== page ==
BILLIONAIRE BUSINESSMAN Sean Quinn and his family are buying a stake of almost 15 per cent in Anglo Irish Bank after unwinding their interest in the bank held through high-risk investment products known as contracts for difference (CFDs). Simon Carswellreports.
The decision by Mr Quinn to reveal his interest in Anglo and convert his and his family's CFD positions into shares confirms long-running speculation that the Co Fermanagh businessman has been a significant investor in the bank.
However, the move failed to encourage investors as Anglo dropped 6.5 per cent to €4.08, having fallen below €4 at one point for the first time in five years. Investment bank Credit Suisse lowered its share price estimate on Anglo to €6 from €11.35 yesterday, while European stock markets fell due to continuing worries about financial institutions.
AIB led Irish bank stocks lower after Credit Suisse said the credit turmoil would reduce lending and accelerate Irish house price falls.
AIB fell 6.5 per cent to €7.10, while Irish Life Permanent dropped 13 per cent to €4.07.
The ISEQ index of Irish shares closed down 3.2 per cent, its lowest closing level in almost five years, knocking another €2.5 billion off the value of shares.
Crude oil fell heavily, wiping out earlier gains, amid concerns that a slower US economy will curtail demand for oil and gasoline. Oil prices had jumped earlier towards recent record peaks in response to the dollar hitting a record low of $1.60 against the euro.
Mr Quinn is known to be a long-time supporter of Anglo and its management but has previously refused to declare the scale of his interest.
The Quinn family said in a statement that they were in the process of "unwinding" their interests in Anglo through CFDs and were purchasing "long holdings" in the bank's shares, representing "close to 15 per cent" of the bank's ordinary share capital.
Mr Quinn said the family saw "significant opportunity for capital growth over such a period".
Based on yesterday's closing price of €4.08, their stake is worth almost €465 million. The bank has a market value of €3.1 billion.
A bank spokeswoman said it did not comment on shareholders or shareholders' transactions.
Mr Quinn said: "In recent years we have been highly impressed with Anglo's ability to outperform the banking sector in terms of profit growth, and we are confident this trend can be maintained over the longer term notwithstanding the current difficulties being experienced in international banking."
Like most Irish bank stocks, Anglo's share performance has been affected by the unprecedented market volatility due to the global financial crisis. Its share price fallen 62 per cent this year, and Anglo has lost three-quarters of its value since the share price peaked at €17.85 in May 2007.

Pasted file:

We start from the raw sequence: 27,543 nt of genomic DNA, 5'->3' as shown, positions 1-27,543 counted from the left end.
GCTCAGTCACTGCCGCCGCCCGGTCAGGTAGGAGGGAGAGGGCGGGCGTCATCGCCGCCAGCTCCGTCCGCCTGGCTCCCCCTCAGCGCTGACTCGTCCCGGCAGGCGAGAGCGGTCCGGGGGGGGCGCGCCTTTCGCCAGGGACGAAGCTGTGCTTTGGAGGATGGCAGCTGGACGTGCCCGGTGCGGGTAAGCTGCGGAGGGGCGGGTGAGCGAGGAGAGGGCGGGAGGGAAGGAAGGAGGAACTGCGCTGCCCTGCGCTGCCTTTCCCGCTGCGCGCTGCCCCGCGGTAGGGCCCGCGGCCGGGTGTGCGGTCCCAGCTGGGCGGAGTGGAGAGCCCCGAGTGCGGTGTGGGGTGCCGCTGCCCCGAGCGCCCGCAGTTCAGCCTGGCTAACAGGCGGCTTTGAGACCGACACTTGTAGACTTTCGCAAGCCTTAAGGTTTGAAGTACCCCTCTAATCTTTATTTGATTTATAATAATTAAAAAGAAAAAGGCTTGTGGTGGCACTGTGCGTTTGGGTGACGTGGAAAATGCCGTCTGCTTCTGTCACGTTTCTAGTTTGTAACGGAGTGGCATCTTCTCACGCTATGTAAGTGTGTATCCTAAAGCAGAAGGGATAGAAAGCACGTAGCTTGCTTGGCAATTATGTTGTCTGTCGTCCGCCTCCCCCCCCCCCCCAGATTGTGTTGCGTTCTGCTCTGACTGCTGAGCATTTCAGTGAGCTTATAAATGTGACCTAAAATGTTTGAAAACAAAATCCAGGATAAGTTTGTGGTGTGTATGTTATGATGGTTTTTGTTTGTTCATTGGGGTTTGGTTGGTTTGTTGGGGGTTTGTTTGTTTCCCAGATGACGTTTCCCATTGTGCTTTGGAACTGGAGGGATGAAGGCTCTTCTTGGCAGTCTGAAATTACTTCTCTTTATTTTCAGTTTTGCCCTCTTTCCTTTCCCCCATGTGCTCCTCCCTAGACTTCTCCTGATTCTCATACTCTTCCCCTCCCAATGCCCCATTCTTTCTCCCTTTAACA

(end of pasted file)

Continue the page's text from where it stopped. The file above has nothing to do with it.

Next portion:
Mr Quinn and his family have been building up their interest in Anglo over the last 18 months, increasing their investment at various prices over that period.
A spokesman for Mr Quinn declined to reveal how much they had spent on their investment.
It has been speculated that Mr Quinn has invested up to €1 billion building up his interest in Anglo through CFDs, which would leave him and his family nursing a paper loss of about €500 million based on the bank's current price.
However, Mr Quinn and his family have declared themselves long-term investors, and will not realise these losses unless they were to sell at the current price.
The businessman, who by some measures has been described as Ireland's richest man, has an estimated fortune of €4.6 billion.
His interests range from insurance, as the owner of Quinn Direct and Quinn Healthcare, energy, property and hotels to glass-making, concrete and quarrying. His company, Quinn Group, made a profit of €433 million in 2006.
Contracts for Difference: how they work
Contracts for Difference (CFDs) are financial instruments that enable investors to take an interest in a company without owning any shares or having to declare their interest. Owners of ordinary shares in Irish quoted companies must declare their interest when their stake passes the 3 per cent mark.
CFDs allow investors to borrow money to take a position in a company, with as little as 10 per cent of the stock's price required for the purchase. Buyers and sellers of CFDs agree to exchange the difference in an asset's price between the time a contract is opened and its closing.
CFD investors can be exposed to margin calls from the contract providers, forcing the holders to put up additional cash on their initial investment outlay if a share price falls below a particular level.
Patrick Neary, chief executive of the Financial Regulator, said last month that it was planning to change market rules so that investors with significant CFD holdings in a public company would be forced to declare their interest.